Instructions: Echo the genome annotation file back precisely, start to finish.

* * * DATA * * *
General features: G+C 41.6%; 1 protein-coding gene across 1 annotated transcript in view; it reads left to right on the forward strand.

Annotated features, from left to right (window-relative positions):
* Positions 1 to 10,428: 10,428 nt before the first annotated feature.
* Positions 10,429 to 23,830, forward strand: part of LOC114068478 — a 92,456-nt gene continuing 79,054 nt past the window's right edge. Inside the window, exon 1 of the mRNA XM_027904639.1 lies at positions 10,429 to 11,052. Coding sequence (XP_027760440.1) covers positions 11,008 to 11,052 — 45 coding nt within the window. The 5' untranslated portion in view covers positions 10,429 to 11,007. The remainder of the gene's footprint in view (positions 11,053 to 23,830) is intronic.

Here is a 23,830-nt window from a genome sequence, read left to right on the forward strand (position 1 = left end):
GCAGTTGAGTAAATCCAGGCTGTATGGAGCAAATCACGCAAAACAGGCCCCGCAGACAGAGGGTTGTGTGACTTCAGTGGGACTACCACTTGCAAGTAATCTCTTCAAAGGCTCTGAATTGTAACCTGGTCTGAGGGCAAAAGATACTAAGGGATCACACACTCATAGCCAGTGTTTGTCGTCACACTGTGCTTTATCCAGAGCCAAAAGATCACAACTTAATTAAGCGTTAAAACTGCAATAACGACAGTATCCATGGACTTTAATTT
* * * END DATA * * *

General features: G+C 41.6%; 1 protein-coding gene across 1 annotated transcript in view; it reads left to right on the forward strand.

Annotated features, from left to right (window-relative positions):
* Positions 1 to 10,428: 10,428 nt before the first annotated feature.
* Positions 10,429 to 23,830, forward strand: part of LOC114068478 — a 92,456-nt gene continuing 79,054 nt past the window's right edge. Inside the window, exon 1 of the mRNA XM_027904639.1 lies at positions 10,429 to 11,052. Coding sequence (XP_027760440.1) covers positions 11,008 to 11,052 — 45 coding nt within the window. The 5' untranslated portion in view covers positions 10,429 to 11,007. The remainder of the gene's footprint in view (positions 11,053 to 23,830) is intronic.

Here is a 23,830-nt window from a genome sequence, read left to right on the forward strand (position 1 = left end):
GCAGTTGAGTAAATCCAGGCTGTATGGAGCAAATCACGCAAAACAGGCCCCGCAGACAGAGGGTTGTGTGACTTCAGTGGGACTACCACTTGCAAGTAATCTCTTCAAAGGCTCTGAATTGTAACCTGGTCTGAGGGCAAAAGATACTAAGGGATCACACACTCATAGCCAGTGTTTGTCGTCACACTGTGCTTTATCCAGAGCCAAAAGATCACAACTTAATTAAGCGTTAAAACTGCAATAACGACAGTATCCATGGACTTTAATTT